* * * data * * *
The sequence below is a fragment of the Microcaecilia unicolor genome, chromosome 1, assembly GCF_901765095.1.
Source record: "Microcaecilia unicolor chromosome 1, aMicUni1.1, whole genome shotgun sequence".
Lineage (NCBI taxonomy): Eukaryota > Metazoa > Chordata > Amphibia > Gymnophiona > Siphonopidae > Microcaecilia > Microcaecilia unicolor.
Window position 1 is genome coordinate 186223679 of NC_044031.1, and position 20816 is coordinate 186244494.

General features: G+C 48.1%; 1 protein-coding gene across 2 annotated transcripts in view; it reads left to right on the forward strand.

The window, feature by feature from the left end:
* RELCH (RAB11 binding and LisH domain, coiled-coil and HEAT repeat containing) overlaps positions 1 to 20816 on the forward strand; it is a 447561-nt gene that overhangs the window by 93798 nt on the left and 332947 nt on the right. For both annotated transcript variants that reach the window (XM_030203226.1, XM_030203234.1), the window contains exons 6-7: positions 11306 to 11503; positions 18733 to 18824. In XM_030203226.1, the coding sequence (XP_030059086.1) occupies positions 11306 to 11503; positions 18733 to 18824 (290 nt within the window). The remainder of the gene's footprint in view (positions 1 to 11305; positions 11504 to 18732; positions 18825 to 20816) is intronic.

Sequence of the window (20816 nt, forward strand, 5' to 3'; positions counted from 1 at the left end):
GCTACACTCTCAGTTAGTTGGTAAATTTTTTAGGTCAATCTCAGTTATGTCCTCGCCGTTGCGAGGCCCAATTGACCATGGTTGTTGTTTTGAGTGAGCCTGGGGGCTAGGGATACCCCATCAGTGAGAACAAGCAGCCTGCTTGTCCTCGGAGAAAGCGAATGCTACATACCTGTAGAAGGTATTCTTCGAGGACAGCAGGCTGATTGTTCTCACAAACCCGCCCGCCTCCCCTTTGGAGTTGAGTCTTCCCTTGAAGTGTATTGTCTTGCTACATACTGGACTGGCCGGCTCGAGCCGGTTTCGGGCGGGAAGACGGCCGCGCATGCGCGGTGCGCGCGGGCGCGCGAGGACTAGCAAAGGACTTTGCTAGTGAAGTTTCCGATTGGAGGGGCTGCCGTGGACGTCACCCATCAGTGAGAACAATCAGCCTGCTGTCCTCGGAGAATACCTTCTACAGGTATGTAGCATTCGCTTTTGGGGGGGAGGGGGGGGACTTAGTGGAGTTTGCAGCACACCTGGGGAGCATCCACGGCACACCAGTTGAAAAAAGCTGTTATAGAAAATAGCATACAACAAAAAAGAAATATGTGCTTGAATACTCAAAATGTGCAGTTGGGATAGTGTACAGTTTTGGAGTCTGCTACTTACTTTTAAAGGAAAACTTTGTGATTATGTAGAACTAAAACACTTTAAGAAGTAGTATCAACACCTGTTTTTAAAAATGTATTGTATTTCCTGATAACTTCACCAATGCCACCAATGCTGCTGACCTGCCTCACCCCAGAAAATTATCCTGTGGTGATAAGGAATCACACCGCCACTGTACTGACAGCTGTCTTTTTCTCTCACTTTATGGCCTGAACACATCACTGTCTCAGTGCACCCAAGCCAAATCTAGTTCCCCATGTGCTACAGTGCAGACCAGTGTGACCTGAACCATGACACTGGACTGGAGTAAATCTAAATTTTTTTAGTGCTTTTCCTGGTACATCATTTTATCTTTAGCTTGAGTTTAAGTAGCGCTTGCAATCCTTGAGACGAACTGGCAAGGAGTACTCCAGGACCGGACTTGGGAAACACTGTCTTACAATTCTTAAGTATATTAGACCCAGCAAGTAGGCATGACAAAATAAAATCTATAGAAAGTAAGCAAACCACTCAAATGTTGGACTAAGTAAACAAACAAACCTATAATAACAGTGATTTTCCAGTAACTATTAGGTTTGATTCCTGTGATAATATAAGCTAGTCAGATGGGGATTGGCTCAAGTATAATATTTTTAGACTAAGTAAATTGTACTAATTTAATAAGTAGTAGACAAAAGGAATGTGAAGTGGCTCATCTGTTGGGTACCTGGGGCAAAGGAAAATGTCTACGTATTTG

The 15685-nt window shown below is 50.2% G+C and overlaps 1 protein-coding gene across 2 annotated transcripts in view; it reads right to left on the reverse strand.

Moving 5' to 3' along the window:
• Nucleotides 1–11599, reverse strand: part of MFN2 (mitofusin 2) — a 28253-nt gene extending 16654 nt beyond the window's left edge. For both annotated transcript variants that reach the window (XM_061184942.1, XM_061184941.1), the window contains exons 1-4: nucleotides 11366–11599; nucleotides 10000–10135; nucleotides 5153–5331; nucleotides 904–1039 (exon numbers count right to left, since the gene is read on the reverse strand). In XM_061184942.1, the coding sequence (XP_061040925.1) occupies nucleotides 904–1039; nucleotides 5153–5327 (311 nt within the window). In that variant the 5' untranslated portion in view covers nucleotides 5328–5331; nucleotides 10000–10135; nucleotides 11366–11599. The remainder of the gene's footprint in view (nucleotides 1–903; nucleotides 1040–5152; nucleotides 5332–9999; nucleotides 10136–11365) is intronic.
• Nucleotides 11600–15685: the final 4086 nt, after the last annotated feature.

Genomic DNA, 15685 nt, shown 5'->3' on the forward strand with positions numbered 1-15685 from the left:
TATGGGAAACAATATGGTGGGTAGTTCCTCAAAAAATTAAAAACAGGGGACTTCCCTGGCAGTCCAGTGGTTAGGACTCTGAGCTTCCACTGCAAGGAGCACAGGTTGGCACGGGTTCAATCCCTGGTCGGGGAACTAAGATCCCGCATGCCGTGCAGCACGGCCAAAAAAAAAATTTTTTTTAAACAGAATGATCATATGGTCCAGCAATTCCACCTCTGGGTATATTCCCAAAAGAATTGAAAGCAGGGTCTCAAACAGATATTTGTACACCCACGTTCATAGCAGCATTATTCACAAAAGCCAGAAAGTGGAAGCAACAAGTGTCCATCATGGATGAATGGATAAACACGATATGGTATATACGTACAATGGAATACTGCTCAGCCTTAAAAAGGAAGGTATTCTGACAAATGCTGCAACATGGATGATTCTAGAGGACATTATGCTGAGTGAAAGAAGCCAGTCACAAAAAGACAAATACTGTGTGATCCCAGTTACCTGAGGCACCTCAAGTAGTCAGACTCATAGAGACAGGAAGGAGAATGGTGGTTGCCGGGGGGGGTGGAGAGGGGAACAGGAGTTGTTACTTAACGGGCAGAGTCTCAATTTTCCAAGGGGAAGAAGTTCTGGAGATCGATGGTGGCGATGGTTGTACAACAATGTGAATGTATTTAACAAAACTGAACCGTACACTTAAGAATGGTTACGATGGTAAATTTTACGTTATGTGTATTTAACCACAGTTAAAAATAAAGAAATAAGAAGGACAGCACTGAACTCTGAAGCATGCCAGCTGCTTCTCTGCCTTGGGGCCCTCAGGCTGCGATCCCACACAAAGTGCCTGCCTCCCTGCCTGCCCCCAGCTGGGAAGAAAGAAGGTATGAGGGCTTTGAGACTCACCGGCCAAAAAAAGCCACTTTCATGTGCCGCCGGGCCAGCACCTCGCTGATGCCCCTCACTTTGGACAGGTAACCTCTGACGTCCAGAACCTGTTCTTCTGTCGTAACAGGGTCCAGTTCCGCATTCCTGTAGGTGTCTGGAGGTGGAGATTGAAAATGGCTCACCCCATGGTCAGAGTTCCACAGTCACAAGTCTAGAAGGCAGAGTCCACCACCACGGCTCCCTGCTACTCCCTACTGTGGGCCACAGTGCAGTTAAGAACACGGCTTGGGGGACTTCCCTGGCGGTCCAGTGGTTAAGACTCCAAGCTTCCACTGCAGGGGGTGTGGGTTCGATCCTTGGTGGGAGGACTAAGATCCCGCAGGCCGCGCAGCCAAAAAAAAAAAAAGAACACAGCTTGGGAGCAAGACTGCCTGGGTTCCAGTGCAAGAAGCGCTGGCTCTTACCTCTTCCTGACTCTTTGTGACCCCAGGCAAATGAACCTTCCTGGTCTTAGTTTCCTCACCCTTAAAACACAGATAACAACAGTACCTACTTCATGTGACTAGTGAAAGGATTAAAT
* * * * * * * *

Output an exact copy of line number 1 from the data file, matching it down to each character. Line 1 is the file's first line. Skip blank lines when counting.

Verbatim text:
The sequence below is a fragment of the Microcaecilia unicolor genome, chromosome 1, assembly GCF_901765095.1.